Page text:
From Mexico to Belarus to Pakistan, journalists find themselves trying to stay physically and digitally safe amid violent protests and corrupt actors with a vested interest in suppressing in-depth investigations. Even the most cautious of journalists can find themselves dealing with threats or destroyed equipment because of their work.
Lifeline: The Embattled Civil Society Organization (CSO) Fund is a resource journalists can use to protect themselves. I spoke with Jerusha Burnham, who manages the Latin America portfolio, for more details.
IJNet: What is Lifeline?
Burnham: The Lifeline Embattled CSO Assistance Program is a fund that provides emergency assistance to human rights organizations at risk. Freedom House is the head of the consortium, and we have six other partners that work with us – Front Line Defenders, the International Center for Not-for-Profit Law (ICNL), CIVICUS, the Swedish International Liberal Centre (SILC), Forum Asia, People in Need.
We respond to threats and attacks that civil society organizations receive which could be anything from legal persecution to death threats for staff. It’s varied and depends on each situation, but anything that threatens the life of the staff or the work of the organization is considered a threat.
We can provide legal assistance, trial monitoring, medical assistance; if someone was tortured or attacked, we would provide medical assistance for that. We cannot provide medical assistance if there’s an existing condition not related to the work of the defenders. We also provide relocation assistance, which could be anything from moving your office to a safer neighborhood, or moving staff to a different city or country. We provide humanitarian assistance and equipment replacement; if phones or computers were stolen or damaged, we can replace those. There are also grants for security, meaning buying security cameras and an alarm system for an office, or it could mean hiring private taxis so they don’t use public transportation.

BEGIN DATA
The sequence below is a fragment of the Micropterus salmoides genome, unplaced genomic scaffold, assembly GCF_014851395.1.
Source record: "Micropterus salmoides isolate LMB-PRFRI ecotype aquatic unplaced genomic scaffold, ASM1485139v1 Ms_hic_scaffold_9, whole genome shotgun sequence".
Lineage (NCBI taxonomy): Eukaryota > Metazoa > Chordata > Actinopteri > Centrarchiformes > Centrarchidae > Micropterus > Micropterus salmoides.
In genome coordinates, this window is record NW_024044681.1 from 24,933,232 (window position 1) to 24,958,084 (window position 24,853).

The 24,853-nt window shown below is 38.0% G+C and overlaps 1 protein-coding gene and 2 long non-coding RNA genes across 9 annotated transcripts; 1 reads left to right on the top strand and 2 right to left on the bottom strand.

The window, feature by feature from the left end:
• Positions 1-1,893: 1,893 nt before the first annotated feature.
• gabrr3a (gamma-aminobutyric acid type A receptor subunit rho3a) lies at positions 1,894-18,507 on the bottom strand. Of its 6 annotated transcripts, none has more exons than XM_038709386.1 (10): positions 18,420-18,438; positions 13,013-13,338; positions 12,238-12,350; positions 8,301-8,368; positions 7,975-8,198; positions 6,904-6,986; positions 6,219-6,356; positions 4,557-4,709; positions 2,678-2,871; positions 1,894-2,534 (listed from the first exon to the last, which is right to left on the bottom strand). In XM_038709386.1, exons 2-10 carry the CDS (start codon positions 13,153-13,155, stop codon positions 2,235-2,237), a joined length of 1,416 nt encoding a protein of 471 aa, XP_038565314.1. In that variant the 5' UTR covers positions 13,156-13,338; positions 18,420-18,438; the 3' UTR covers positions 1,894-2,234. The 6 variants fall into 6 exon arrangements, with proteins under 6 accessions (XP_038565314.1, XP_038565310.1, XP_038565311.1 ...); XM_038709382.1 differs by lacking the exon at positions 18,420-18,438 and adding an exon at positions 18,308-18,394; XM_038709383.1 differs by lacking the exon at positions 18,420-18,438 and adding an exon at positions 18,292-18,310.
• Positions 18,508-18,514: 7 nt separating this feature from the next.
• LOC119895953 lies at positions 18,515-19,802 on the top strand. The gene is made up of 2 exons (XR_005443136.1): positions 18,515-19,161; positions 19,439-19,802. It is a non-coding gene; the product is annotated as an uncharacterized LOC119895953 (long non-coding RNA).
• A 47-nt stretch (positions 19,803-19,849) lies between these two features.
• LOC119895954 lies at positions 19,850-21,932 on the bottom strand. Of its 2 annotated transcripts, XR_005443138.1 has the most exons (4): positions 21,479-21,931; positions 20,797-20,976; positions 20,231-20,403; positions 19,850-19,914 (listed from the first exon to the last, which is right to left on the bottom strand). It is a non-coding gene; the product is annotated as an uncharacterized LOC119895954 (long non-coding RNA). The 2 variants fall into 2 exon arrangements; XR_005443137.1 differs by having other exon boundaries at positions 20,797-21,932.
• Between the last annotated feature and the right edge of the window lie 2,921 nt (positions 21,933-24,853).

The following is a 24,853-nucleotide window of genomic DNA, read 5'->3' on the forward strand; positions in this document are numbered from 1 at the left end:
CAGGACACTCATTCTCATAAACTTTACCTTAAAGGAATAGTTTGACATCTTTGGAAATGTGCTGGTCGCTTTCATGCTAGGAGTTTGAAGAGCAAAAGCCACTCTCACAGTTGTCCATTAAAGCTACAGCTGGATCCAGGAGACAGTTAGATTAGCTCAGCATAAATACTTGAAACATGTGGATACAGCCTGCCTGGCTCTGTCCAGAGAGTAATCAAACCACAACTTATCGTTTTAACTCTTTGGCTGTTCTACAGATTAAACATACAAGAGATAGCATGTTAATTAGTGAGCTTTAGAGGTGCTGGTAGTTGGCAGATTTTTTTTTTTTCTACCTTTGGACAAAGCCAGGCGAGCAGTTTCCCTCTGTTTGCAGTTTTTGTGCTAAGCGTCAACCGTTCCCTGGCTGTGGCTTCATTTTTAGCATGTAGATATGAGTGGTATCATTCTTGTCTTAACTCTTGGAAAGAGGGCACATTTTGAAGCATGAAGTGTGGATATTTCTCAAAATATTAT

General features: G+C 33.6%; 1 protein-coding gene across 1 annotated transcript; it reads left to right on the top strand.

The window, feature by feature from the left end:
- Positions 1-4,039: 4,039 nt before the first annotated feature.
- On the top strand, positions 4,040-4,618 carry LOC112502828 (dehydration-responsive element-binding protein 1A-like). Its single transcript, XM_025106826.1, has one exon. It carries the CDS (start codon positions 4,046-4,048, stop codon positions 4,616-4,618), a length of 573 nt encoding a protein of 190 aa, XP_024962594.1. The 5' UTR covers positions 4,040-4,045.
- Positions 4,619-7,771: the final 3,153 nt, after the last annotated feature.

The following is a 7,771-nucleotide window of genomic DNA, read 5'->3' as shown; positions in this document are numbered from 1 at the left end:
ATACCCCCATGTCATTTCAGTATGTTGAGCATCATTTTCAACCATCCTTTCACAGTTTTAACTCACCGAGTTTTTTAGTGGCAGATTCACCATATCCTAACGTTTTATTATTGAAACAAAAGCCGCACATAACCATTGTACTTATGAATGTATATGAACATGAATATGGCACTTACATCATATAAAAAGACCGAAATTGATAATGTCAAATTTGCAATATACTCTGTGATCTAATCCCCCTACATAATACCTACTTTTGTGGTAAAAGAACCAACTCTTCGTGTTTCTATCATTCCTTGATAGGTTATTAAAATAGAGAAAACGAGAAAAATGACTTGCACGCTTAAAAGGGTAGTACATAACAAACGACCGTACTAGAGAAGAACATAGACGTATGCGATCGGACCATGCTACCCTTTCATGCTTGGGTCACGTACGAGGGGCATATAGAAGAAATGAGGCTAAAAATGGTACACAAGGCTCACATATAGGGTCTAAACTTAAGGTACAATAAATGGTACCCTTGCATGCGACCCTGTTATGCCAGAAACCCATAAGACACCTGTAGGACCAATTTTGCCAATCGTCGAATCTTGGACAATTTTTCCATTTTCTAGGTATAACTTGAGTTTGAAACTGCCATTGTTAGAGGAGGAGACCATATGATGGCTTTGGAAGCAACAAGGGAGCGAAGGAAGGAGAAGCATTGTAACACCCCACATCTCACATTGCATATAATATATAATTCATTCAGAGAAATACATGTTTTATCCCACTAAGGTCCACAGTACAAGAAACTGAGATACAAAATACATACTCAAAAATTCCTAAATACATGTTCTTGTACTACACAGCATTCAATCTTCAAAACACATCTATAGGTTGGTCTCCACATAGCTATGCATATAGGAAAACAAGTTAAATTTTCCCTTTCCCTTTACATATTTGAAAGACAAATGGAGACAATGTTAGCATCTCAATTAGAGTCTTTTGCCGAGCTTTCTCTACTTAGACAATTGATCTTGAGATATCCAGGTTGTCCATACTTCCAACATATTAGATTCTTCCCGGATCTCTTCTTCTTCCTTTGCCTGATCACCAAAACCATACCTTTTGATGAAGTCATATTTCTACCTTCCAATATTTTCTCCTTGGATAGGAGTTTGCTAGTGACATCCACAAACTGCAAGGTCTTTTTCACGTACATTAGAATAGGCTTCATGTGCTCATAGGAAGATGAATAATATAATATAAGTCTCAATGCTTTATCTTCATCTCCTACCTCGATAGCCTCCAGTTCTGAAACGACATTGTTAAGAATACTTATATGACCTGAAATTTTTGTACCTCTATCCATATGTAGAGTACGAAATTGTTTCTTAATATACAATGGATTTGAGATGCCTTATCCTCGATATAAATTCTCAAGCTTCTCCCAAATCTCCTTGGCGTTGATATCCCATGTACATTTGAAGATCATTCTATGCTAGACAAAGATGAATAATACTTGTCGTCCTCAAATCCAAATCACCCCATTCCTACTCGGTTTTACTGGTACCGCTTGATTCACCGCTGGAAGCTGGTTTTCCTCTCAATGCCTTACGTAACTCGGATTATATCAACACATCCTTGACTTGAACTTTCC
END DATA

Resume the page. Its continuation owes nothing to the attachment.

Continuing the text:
I know a lot of journalists maybe would not consider themselves either a part of civil society or human rights defenders per se. What would you tell them?
We consider many journalists to be human rights defenders (freelancers and bloggers are also included). There is a fine line, in that journalists have to have a strong track record of work on issues pertaining to human rights or democracy issues for us to consider them for support. For example, if you are a sports editor, we probably would not be able to provide support, but anybody that’s worked on issues of violence, drug trafficking, corruption, human rights violations, politics or critiquing the government or state officials, etc. in relation to democracy or human rights issues can potentially receive support. Unfortunately in many countries, the media environment is so repressive that the mere act of published uncensored news can be a defiant human rights act. In Latin America, we’ve supported individual journalists, media houses and community radios, especially in indigenous communities, where community radios are really important.